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dc.contributor.authorHaskell, Sally
dc.contributor.authorMattocks, Kristin M
dc.contributor.authorGoulet, Joseph
dc.contributor.authorKrebs, Erin
dc.contributor.authorSkanderson, Melissa
dc.contributor.authorLeslie, Douglas
dc.contributor.authorJustice, Amy C.
dc.contributor.authorYano, Elizabeth M.
dc.contributor.authorBrandt, Cynthia A.
dc.date2022-08-11T08:11:05.000
dc.date.accessioned2022-08-23T17:32:50Z
dc.date.available2022-08-23T17:32:50Z
dc.date.issued2011-01-01
dc.date.submitted2014-06-19
dc.identifier.citation<p>Womens Health Issues. 2011 Jan-Feb;21(1):92-7. doi: 10.1016/j.whi.2010.08.001. <a href="http://dx.doi.org/10.1016/j.whi.2010.08.001">Link to article on publisher's site</a></p>
dc.identifier.issn1049-3867 (Linking)
dc.identifier.doi10.1016/j.whi.2010.08.001
dc.identifier.pmid21185994
dc.identifier.urihttp://hdl.handle.net/20.500.14038/51034
dc.description.abstractBACKGROUND: we sought to describe gender differences in medical and mental health conditions and health care utilization among veterans who used Veterans Health Administration (VA) services in the first year after combat in Iraq and Afghanistan. METHODS: this is an observational study, using VA administrative and clinical data bases, of 163,812 Operation Enduring Freedom/Operation Iraqi Freedom veterans who had enrolled in VA and who had at least one visit within 1 year of last deployment. RESULTS: female veterans were slightly younger (mean age, 30 years vs. 32 for men; p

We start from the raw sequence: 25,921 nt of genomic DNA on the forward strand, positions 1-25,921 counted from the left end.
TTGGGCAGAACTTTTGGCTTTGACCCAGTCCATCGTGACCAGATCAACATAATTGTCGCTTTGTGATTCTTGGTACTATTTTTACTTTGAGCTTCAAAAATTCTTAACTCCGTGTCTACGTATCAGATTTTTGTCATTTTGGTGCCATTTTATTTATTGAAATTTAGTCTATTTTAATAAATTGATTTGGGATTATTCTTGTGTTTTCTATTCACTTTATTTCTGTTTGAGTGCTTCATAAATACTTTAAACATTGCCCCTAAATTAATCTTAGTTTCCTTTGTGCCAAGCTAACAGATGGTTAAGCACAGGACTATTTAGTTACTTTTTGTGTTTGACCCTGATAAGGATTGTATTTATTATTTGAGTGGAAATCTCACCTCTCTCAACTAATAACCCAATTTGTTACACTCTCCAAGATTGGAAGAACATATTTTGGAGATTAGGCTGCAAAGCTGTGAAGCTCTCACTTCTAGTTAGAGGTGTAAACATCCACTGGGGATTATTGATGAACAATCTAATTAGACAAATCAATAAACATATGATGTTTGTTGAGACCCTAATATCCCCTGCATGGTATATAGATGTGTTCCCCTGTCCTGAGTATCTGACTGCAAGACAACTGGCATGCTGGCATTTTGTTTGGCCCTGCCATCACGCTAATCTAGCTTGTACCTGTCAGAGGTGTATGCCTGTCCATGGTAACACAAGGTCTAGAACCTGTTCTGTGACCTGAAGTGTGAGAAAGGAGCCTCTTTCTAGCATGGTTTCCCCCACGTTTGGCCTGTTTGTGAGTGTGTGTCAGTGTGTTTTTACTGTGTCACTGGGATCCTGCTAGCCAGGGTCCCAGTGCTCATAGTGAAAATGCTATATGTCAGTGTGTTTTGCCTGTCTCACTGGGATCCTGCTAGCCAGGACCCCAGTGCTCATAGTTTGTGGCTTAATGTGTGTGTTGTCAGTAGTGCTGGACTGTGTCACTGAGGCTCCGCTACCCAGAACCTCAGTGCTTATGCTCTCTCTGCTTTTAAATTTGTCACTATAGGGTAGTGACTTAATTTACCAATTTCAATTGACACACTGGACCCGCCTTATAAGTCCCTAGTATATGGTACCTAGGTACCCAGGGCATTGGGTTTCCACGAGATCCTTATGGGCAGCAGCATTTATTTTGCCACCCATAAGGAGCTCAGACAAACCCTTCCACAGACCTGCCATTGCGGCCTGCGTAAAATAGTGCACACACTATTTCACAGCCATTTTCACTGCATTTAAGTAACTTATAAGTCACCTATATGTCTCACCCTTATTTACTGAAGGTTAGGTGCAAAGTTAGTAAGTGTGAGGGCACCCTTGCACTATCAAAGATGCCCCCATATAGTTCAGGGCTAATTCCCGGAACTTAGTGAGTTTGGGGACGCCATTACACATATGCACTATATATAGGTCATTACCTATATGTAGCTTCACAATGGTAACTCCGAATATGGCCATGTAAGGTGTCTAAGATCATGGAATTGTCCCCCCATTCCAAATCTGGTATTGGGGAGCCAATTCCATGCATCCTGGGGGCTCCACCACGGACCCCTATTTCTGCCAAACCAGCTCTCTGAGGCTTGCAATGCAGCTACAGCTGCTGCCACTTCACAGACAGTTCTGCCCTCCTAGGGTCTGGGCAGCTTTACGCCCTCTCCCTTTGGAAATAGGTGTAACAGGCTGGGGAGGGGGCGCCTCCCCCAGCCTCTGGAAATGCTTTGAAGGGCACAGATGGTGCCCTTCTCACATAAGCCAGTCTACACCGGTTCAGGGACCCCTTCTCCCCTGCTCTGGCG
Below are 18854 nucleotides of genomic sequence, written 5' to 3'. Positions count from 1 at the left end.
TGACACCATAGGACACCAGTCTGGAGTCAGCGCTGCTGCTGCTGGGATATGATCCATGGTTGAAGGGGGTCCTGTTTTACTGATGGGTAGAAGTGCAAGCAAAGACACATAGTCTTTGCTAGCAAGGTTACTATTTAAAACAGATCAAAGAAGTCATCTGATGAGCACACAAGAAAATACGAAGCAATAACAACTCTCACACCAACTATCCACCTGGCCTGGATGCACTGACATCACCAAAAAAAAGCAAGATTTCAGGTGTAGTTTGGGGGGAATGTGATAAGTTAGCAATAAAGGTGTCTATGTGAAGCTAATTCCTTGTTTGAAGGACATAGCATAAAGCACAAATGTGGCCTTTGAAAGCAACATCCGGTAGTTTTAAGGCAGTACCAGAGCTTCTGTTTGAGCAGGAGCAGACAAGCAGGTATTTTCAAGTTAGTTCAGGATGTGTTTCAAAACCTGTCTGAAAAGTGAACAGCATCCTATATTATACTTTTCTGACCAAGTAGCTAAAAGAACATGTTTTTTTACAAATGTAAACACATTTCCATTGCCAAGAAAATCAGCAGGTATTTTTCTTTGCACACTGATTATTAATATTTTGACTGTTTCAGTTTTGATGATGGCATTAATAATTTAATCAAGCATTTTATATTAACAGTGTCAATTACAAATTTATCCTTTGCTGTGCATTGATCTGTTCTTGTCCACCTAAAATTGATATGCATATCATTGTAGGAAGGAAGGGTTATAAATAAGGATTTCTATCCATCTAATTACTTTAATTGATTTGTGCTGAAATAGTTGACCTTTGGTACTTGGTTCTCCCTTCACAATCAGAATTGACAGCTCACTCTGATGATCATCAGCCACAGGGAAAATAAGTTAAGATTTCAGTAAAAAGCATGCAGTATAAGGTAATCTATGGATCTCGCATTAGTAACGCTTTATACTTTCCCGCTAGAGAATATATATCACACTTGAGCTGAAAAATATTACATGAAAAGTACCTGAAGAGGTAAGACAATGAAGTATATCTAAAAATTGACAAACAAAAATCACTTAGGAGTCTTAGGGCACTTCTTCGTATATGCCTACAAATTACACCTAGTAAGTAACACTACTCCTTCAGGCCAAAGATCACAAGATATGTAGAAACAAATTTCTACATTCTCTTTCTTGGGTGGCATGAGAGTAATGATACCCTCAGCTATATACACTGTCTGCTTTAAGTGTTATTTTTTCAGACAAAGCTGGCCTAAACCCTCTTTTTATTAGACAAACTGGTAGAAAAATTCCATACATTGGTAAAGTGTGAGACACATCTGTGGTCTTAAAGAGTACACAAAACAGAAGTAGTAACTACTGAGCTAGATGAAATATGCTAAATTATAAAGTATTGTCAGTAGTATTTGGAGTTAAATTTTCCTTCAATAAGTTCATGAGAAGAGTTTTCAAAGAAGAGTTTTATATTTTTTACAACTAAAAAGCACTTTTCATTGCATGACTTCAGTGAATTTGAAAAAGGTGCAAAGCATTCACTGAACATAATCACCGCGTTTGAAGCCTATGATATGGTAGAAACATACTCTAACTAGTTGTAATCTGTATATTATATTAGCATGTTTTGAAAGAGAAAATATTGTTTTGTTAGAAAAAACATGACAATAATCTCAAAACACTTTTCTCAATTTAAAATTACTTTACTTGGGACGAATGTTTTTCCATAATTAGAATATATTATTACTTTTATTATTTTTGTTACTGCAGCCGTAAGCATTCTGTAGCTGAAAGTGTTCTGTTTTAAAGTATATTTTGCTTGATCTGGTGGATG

dc.language.isoen_US
dc.relation<p><a href="http://www.ncbi.nlm.nih.gov/entrez/query.fcgi?db=pubmed&cmd=Retrieve&list_uids=21185994&dopt=Abstract">Link to Article in PubMed</a></p>
dc.relation.urlhttps://www.ncbi.nlm.nih.gov/pmc/articles/PMC3138124/
dc.subjectAdolescent
dc.subjectAdult
dc.subjectAfghan Campaign 2001-
dc.subjectCohort Studies
dc.subjectFemale
dc.subjectHealth Care Surveys
dc.subjectHealth Services
dc.subjectHospitals, Veterans
dc.subjectHumans
dc.subjectIraq War, 2003-2011
dc.subjectMale
dc.subjectSex Factors
dc.subjectUnited States
dc.subjectVeterans
dc.subjectVeterans Health
dc.subjectYoung Adult
dc.subjectGender and Sexuality
dc.subjectHealth and Medical Administration
dc.subjectMilitary and Veterans Studies
dc.subjectWomen's Health
dc.titleThe burden of illness in the first year home: do male and female VA users differ in health conditions and healthcare utilization
dc.typeJournal Article
dc.source.journaltitleWomen's health issues : official publication of the Jacobs Institute of Women's Health
dc.source.volume21
dc.source.issue1
dc.identifier.legacycoverpagehttps://escholarship.umassmed.edu/wfc_pp/569
dc.identifier.contextkey5705562
html.description.abstract<p>BACKGROUND: we sought to describe gender differences in medical and mental health conditions and health care utilization among veterans who used Veterans Health Administration (VA) services in the first year after combat in Iraq and Afghanistan. METHODS: this is an observational study, using VA administrative and clinical data bases, of 163,812 Operation Enduring Freedom/Operation Iraqi Freedom veterans who had enrolled in VA and who had at least one visit within 1 year of last deployment. RESULTS: female veterans were slightly younger (mean age, 30 years vs. 32 for men; p</p>
dc.identifier.submissionpathwfc_pp/569
dc.contributor.departmentDepartment of Quantitative Health Sciences
dc.source.pages92-7


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